With Saudi production mostly back, the market's focus shifts again to a trade war between the US and China
Oil investors piled into short positions as oil markets shook off the disruption from attacks on Saudi Arabian oil facilities.
Bets that West Texas Intermediate crude prices would decline surged 33%, just before prices briefly dipped below pre-attack levels. Money managers are still net long, according to data released Sept. 27 by the U.S. Commodity Futures Trading Commission, but wagers on a rally shrank to below where they were before the Sept. 14 strikes that halted half of Saudi oil output.
“The initial up-swell in long positions in part was a function of worries that the damage to Saudi facilities was going to take long to fix,” said Stewart Glickman, an energy analyst at CFRA Research Inc. “Now it seems like, by all indications, the Saudis, the majority of their processing capacity, is back.”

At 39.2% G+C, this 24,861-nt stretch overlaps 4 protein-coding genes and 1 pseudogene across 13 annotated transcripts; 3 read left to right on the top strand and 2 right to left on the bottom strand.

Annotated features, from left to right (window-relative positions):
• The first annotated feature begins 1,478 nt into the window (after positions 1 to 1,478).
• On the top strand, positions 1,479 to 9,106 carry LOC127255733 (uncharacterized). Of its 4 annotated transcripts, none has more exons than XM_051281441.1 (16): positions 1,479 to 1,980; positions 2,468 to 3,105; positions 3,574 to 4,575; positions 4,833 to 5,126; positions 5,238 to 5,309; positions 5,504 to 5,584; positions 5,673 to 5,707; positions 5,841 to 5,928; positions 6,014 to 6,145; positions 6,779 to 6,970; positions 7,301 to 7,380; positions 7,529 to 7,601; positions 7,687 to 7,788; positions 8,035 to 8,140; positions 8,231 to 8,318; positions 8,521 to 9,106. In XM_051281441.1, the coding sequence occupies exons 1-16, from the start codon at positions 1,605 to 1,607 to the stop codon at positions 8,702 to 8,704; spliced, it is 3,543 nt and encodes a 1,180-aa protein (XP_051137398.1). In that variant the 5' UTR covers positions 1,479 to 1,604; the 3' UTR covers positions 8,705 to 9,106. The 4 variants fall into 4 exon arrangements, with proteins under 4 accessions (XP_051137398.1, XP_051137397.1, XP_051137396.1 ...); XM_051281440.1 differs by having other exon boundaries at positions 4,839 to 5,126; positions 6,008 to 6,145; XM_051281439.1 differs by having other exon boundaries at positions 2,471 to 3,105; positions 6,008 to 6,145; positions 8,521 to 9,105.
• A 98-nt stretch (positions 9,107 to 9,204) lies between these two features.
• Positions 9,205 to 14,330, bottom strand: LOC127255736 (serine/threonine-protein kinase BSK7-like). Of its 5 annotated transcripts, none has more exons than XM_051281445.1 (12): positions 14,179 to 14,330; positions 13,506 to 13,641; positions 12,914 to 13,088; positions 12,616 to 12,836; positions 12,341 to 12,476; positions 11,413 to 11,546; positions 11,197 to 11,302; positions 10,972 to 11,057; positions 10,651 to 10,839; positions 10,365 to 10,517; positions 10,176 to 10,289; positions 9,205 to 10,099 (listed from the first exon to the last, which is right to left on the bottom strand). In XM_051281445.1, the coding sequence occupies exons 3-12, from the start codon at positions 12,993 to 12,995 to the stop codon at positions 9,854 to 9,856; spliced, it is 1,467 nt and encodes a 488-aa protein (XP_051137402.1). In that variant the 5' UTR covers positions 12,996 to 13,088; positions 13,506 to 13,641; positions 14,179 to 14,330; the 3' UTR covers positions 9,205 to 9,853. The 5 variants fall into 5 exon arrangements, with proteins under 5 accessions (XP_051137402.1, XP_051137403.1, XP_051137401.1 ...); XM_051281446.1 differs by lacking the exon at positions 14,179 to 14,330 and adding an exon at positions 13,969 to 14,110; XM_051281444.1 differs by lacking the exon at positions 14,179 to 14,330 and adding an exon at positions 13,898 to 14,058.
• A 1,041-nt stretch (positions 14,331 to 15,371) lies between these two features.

With Saudi production mostly back, the market’s focus shifts again to a trade war between the US and China that threatens to slow the world economy and reduce energy consumption.
In the latest development, US government officials are considering caps on American money flows into China, a measure with major implications for billions of dollars in investments, according to people familiar with the deliberations.
“The global economy is better off if these trade battles can be solved,” Glickman said. But the skirmish is “not showing signs of ebbing.”
Hedge funds’ WTI net position -- the difference between wagers on an increase and those on a decline -- declined to 198,109 options and futures, compared with 201,168 before the attack, the CFTC data showed. Long positions fell 0.8%, while short-selling surged 33%.